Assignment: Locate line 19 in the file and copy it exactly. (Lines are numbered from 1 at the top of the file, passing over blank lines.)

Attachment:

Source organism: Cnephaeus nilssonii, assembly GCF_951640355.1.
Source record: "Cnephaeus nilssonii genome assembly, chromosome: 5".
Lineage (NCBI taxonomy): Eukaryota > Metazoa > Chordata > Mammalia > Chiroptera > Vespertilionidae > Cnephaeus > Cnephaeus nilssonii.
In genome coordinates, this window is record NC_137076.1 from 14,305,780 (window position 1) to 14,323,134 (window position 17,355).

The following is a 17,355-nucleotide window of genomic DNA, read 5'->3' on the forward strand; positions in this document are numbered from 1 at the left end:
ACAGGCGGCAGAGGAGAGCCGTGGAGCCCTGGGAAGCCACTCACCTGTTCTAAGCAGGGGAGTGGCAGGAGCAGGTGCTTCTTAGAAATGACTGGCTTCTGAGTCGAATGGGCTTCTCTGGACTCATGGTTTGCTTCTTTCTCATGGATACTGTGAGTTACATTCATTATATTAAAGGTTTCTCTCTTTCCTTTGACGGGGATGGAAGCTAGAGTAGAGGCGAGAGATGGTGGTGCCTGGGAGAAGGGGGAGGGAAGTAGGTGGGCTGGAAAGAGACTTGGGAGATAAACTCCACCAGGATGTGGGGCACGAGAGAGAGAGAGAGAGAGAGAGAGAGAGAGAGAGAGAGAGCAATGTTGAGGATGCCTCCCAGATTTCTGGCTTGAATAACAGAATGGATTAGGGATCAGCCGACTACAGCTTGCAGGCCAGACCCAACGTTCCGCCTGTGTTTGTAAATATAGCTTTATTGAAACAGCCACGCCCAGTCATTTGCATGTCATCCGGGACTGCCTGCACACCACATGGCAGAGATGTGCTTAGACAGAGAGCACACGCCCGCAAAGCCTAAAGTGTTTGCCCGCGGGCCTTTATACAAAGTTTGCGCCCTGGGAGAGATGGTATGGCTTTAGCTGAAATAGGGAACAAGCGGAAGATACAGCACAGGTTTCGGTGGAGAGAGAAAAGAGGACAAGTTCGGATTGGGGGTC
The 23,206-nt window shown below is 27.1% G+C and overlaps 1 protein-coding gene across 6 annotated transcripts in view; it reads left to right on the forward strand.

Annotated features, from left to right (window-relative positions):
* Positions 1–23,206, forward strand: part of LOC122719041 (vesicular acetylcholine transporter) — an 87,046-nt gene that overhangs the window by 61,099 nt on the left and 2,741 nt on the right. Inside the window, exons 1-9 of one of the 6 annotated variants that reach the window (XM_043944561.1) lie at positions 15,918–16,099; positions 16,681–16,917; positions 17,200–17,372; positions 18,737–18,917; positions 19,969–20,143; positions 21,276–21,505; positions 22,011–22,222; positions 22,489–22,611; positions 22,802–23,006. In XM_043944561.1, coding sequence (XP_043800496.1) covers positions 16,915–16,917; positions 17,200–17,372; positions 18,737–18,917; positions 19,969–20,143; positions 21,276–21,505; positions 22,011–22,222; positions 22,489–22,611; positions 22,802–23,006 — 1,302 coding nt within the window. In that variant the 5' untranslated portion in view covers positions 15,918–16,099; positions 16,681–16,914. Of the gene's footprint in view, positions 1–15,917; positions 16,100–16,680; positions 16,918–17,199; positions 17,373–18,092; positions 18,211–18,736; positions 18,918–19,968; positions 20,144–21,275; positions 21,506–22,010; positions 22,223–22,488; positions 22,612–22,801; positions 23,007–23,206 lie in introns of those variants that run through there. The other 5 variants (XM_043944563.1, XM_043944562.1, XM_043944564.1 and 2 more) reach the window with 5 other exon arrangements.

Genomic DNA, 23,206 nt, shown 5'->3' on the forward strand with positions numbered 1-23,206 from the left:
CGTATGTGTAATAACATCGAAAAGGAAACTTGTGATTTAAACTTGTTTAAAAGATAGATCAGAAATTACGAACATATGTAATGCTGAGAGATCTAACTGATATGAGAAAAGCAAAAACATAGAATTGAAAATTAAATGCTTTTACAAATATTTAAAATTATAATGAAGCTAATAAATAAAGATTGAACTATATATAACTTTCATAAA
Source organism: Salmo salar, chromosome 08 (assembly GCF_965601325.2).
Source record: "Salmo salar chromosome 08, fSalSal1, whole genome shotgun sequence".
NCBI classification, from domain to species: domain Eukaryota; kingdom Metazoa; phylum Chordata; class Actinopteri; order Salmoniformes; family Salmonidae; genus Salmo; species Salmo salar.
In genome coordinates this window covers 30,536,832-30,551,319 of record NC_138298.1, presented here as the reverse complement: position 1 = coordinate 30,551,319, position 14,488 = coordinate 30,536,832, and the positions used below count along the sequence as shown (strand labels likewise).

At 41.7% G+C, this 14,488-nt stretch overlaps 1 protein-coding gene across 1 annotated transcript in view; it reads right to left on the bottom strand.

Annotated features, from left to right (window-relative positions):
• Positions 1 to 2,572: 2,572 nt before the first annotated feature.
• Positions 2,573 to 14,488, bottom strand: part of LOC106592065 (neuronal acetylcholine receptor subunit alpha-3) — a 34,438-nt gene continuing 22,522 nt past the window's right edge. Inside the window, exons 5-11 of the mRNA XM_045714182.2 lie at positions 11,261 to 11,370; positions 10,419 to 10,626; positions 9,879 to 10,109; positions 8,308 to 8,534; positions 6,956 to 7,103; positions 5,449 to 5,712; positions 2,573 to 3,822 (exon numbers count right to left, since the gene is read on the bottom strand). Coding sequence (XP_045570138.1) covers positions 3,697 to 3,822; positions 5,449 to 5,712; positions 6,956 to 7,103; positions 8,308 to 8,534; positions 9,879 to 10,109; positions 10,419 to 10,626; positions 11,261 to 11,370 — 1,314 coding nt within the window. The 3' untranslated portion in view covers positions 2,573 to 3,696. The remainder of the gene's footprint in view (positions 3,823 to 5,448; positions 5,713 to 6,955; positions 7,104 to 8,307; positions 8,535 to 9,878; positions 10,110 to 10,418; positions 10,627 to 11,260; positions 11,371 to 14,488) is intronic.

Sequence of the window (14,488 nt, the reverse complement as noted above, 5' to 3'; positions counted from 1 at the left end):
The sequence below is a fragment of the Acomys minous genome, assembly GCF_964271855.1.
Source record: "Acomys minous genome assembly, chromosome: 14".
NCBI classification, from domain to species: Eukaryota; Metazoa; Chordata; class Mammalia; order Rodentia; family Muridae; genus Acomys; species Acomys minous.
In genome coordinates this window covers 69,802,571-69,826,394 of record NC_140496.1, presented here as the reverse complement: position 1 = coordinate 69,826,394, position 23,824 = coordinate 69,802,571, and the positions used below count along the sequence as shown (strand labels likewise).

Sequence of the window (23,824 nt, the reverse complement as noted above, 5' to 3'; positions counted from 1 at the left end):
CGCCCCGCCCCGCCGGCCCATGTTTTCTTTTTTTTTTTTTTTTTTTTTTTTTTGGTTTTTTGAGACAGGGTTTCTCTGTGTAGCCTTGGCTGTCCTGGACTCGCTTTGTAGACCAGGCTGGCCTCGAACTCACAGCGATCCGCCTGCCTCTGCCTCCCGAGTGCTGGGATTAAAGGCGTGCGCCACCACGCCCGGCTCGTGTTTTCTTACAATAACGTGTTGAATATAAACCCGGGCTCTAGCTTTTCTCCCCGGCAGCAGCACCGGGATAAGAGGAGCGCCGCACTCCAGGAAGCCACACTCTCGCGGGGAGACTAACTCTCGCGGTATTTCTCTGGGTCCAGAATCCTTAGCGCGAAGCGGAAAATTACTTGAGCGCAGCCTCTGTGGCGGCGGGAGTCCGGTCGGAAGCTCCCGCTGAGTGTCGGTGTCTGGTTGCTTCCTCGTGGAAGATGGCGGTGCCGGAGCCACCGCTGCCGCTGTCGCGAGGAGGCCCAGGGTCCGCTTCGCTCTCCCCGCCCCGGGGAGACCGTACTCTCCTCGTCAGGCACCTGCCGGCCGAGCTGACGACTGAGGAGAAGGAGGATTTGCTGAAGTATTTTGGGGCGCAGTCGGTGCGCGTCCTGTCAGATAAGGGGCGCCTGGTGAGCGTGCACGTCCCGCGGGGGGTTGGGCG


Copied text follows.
• Positions 2,573 to 14,488, bottom strand: part of LOC106592065 (neuronal acetylcholine receptor subunit alpha-3) — a 34,438-nt gene continuing 22,522 nt past the window's right edge. Inside the window, exons 5-11 of the mRNA XM_045714182.2 lie at positions 11,261 to 11,370; positions 10,419 to 10,626; positions 9,879 to 10,109; positions 8,308 to 8,534; positions 6,956 to 7,103; positions 5,449 to 5,712; positions 2,573 to 3,822 (exon numbers count right to left, since the gene is read on the bottom strand). Coding sequence (XP_045570138.1) covers positions 3,697 to 3,822; positions 5,449 to 5,712; positions 6,956 to 7,103; positions 8,308 to 8,534; positions 9,879 to 10,109; positions 10,419 to 10,626; positions 11,261 to 11,370 — 1,314 coding nt within the window. The 3' untranslated portion in view covers positions 2,573 to 3,696. The remainder of the gene's footprint in view (positions 3,823 to 5,448; positions 5,713 to 6,955; positions 7,104 to 8,307; positions 8,535 to 9,878; positions 10,110 to 10,418; positions 10,627 to 11,260; positions 11,371 to 14,488) is intronic.